IP: It’s amazing. I haven’t noticed too much of a difference apart from that the camera is much bigger and that you get to wear cool glasses in between takes. It’s so interesting from an intellectual technological point of view of filmmaking. It’s really interesting and quite daunting how fast the transformation has taken place. Javier, the DP, is a genius and things just look so crisp and beautiful. I’m really excited about being part of this new 3D.

Q: Can you talk about David Tennant’s performance?

IP: David Tennant is hilarious. He’s so funny. I have seen him as Dr. Who, and I don’t know what it’s like in America, but it’s a big thing in England. He’s completely dismissed that character to play Peter Vincent., who is hysterical, and based on a lot of people that you may recognize in the public eye, and he’s incorporated that into his characterization. We’ve done a little bit together and he’s very funny, and it’s nice to have fellow Brit around.

COLIN FARRELL:

Q: So let's talk about your incarnation of Jerry.

CF: I'm in trouble on the first question. (Laughs) I have no idea. We're halfway through the film and the character's design in this is the less romantic rendering of the vampire, as represented even in the original myth of "Dracula" with the Madam Mina figure that he's searching the world for. That woman who can be some form of counterpart for him in his immortality and could ease the pain of loneliness, which these vampires in the more romantic myth experience. In this one he's more territorial. He's more just a -- he's kind of got a large appetite really. He's just, as I say to Christopher Mintz-Plasse's character in the film, yeah he's not romantic. He's not Edward Cullen, he's not Dracula, he says he's Jaws, he's just fucking Jaws. He eats, he eats, then he moves on. And I don't know how old, who knows. Like in the film he's four hundred years old, so I think he's probably also a little bit bored, a little bit lonely but just doesn't have those romantic illusions like the other characters have.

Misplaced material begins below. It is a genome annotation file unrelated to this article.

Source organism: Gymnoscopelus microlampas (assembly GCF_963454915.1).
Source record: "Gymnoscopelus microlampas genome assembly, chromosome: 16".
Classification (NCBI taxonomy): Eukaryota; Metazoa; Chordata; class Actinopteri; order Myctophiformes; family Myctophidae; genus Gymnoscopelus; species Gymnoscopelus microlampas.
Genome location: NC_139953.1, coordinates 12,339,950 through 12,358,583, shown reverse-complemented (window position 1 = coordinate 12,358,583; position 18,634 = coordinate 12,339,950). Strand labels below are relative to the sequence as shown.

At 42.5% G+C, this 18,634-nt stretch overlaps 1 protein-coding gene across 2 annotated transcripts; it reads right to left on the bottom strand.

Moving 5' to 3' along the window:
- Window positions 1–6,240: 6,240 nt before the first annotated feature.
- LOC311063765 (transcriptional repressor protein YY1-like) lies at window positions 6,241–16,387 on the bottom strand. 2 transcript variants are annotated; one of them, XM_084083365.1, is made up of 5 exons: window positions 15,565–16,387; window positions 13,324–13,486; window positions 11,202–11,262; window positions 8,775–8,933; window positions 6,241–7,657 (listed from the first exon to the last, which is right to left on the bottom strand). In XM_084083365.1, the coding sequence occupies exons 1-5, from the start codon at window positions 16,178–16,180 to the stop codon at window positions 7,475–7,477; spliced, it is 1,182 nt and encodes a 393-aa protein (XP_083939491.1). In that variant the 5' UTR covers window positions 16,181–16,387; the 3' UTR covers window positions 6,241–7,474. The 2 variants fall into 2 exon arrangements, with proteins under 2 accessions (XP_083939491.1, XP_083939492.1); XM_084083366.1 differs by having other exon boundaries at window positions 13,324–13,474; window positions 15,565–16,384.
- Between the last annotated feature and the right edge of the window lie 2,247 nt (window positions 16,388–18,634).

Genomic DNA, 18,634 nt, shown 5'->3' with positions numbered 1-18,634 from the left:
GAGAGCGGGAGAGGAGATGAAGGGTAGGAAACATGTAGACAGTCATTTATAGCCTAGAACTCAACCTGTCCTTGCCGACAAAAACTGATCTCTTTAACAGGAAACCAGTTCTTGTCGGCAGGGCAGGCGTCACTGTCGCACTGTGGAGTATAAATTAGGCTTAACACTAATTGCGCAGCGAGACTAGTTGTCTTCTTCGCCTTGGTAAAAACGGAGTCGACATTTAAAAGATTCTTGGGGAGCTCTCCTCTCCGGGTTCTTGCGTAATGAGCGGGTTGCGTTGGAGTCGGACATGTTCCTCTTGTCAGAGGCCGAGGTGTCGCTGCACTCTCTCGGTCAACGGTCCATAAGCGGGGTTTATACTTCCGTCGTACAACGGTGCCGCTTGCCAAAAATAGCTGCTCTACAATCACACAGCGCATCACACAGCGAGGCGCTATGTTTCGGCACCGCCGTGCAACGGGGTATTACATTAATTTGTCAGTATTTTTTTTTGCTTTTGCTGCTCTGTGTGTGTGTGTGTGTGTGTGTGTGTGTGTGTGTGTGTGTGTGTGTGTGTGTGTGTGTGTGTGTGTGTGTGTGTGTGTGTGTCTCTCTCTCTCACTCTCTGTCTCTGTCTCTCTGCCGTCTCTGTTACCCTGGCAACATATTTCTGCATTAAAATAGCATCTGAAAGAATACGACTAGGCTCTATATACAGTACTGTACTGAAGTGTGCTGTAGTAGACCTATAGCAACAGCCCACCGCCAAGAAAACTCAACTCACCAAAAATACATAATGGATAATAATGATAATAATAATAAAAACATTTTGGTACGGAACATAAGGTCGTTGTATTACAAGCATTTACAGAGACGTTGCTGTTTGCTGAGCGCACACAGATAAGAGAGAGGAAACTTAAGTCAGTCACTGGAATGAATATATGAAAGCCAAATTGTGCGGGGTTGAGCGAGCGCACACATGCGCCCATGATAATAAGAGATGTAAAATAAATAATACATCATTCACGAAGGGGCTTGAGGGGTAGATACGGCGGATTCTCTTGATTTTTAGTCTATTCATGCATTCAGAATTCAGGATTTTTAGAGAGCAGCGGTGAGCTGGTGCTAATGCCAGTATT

So when I read the script, I was a fan of "Fright Night." The original I probably saw when I was around nine or ten, and then the next time I saw it say around ten times when it went out in the next ten years. When I heard they were making a film I was like "Fucking Hollywood," impressively lacking originality once more. And then I read it and I was hoping I wouldn't like it but motherfucker! Oh no! So I went from being able to slag to in the end I'm sure will be some nice pockets of stuff. It read as the original, but obviously it'll be completely contemporized, a new perspective on the story. But in essence, as a read it was too much fun nearly as the film was to view for me, so I just jumped at the chance.